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Search Results: 1 - 10 of 136668 matches for " Richard T. Chapman "
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Impact of Genetic Polymorphisms of SLC2A2, SLC2A5, and KHK on Metabolic Phenotypes in Hypertensive Individuals
MyPhuong T. Le, Maximilian T. Lobmeyer, Marcus Campbell, Jing Cheng, Zhiying Wang, Stephen T. Turner, Arlene B. Chapman, Eric Boerwinkle, John G. Gums, Yan Gong, Richard J. Johnson, Julie A. Johnson
PLOS ONE , 2013, DOI: 10.1371/journal.pone.0052062
Abstract: Objective In the past few decades, consumption of added sugars has increased dramatically. Studies have linked high sugar intake with increased risk for a number of diseases. Importantly, fructose, a component of sugar, has been linked with the development of features of metabolic syndrome. This study determined if single nucleotide polymorphisms in genes involved in fructose transport (solute carrier family 2 facilitated glucose transporter, member 2 (SLC2A2) and solute carrier family 2 facilitated glucose/fructose transporter, member 5 (SLC2A5)) and metabolism (ketohexokinase (KHK)) affect inter-individual variability in metabolic phenotypes, such as increased serum uric acid levels. Materials/Methods The influence of SLC2A2, SLC2A5, and KHK SNPs on metabolic phenotypes was tested in 237 European Americans and 167 African Americans from the Pharmacogenomic Evaluation and Antihypertensive Responses (PEAR) study. Using baseline untreated fasting data, associations were considered significant if p≤0.005. These SNPs were then evaluated for potential replication (p≤0.05) using data from the Genetic Epidemiology of Responses to Antihypertensives (GERA) studies. Results SLC2A5 rs5438 was associated with an increase in serum uric acid in European American males. However, we were unable to replicate the association in GERA. The minor allele of SLC2A2 rs8192675 showed an association with lower high-density lipoproteins in European Americans (A/A: 51.0 mg/dL, A/G: 47.0 mg/dL, G/G: 41.5 mg/dL, p = 0.0034) in PEAR. The association between rs8192675 and lower high-density lipoproteins was replicated in the combined European American GERA study samples (A/A: 47.6 mg/dL, A/G: 48.6 mg/dL, G/G: 41.9 mg/dL, p = 0.0315). Conclusions The association between SLC2A2 rs8192675 and high-density lipoproteins suggests the polymorphism may play a role in influencing high-density lipoproteins and thus metabolic risk of cardiovascular disease.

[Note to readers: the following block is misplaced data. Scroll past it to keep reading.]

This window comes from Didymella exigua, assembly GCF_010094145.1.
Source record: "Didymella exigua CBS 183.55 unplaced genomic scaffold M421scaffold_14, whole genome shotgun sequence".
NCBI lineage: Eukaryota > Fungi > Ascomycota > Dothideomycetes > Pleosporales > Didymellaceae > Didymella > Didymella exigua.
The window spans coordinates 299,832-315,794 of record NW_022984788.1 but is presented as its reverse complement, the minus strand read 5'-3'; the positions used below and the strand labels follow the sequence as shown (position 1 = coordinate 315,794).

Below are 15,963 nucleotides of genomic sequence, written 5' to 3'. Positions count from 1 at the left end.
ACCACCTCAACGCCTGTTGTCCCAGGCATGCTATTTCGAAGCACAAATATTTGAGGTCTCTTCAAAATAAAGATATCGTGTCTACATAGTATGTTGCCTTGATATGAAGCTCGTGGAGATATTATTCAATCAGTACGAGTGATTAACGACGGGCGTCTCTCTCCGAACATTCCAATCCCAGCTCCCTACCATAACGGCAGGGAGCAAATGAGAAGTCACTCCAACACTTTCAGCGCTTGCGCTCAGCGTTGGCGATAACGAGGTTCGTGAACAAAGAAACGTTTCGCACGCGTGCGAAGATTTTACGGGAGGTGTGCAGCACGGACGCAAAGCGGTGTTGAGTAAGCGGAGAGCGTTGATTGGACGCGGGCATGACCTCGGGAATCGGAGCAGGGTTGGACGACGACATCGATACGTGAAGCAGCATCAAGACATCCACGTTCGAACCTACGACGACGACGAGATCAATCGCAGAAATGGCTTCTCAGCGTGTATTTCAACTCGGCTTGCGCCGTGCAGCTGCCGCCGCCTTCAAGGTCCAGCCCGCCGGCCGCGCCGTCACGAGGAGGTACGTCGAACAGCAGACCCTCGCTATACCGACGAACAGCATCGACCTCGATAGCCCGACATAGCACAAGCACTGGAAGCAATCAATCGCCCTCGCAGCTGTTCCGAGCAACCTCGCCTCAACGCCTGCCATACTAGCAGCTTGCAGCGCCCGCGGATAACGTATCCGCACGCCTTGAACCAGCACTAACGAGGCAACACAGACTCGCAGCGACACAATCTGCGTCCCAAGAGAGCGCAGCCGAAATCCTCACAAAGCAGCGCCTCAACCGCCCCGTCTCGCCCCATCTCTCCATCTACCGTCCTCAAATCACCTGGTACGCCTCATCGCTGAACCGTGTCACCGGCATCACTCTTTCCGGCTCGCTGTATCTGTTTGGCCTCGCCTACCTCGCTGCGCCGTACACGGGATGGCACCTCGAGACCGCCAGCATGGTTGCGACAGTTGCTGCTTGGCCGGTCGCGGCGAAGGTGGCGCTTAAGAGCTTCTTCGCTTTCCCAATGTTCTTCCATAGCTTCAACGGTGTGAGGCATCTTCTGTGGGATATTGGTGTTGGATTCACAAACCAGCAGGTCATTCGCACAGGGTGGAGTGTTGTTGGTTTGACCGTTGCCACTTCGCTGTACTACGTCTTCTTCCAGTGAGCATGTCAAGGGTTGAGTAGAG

Spin, the Classical Theory  [PDF]
Richard T. Hammond
Journal of Modern Physics (JMP) , 2012, DOI: 10.4236/jmp.2012.31001
Abstract: With the development of local gauge theories of gravitation, it became evident that intrinsic spin was an integral part of the theory. This gave spin a classical formulation that predicted the existence of a new kind of field, the torsion field. To date only one class of experiments has been developed to detect this field, a search for a long range dipole force. In this article, the torsion equations are de-coupled from the curved space of general relativity derived from basic principles using vector calculus and the theory of electromagnetism as a guide. The results are written in vector form so that they are readily available to experimentalists, paving the way for new kinds of experiments.
Probing the structure and dynamics of molecular clusters using rotational wavepackets
Gediminas Galinis,Cephise Cacho,Richard T. Chapman,Andrew M. Ellis,Marius Lewerenz,Luis G. Mendoza Luna,Russell S. Minns,Mirjana Mladenovic,Arnaud Rouzée,Emma Springate,I. C. Edmond Turcu,Mark J. Watkins,Klaus von Haeften
Physics , 2014, DOI: 10.1103/PhysRevLett.113.043004
Abstract: The chemical and physical properties of molecular clusters can heavily depend on their size, which makes them very attractive for the design of new materials with tailored properties. Deriving the structure and dynamics of clusters is therefore of major interest in science. Weakly bound clusters can be studied using conventional spectroscopic techniques, but the number of lines observed is often too small for a comprehensive structural analysis. Impulsive alignment generates rotational wavepackets, which provides simultaneous information on structure and dynamics, as has been demonstrated successfully for isolated molecules. Here, we apply this technique for the firsttime to clusters comprising of a molecule and a single helium atom. By forcing the population of high rotational levels in intense laser fields we demonstrate the generation of rich rotational line spectra for this system, establishing the highly delocalised structure and the coherence of rotational wavepacket propagation. Our findings enable studies of clusters of different sizes and complexity as well as incipient superfluidity effects using wavepacket methods.
Ramifications of Optical Pumping on the Interpretation of Time-Resolved Photoemission Experiments on Graphene
S?ren Ulstrup,Jens Christian Johannsen,Federico Cilento,Alberto Crepaldi,Jill A. Miwa,Michele Zacchigna,Cephise Cacho,Richard T. Chapman,Emma Springate,Felix Fromm,Christian Raidel,Thomas Seyller,Phil D. C. King,Fulvio Parmigiani,Marco Grioni,Philip Hofmann
Physics , 2015,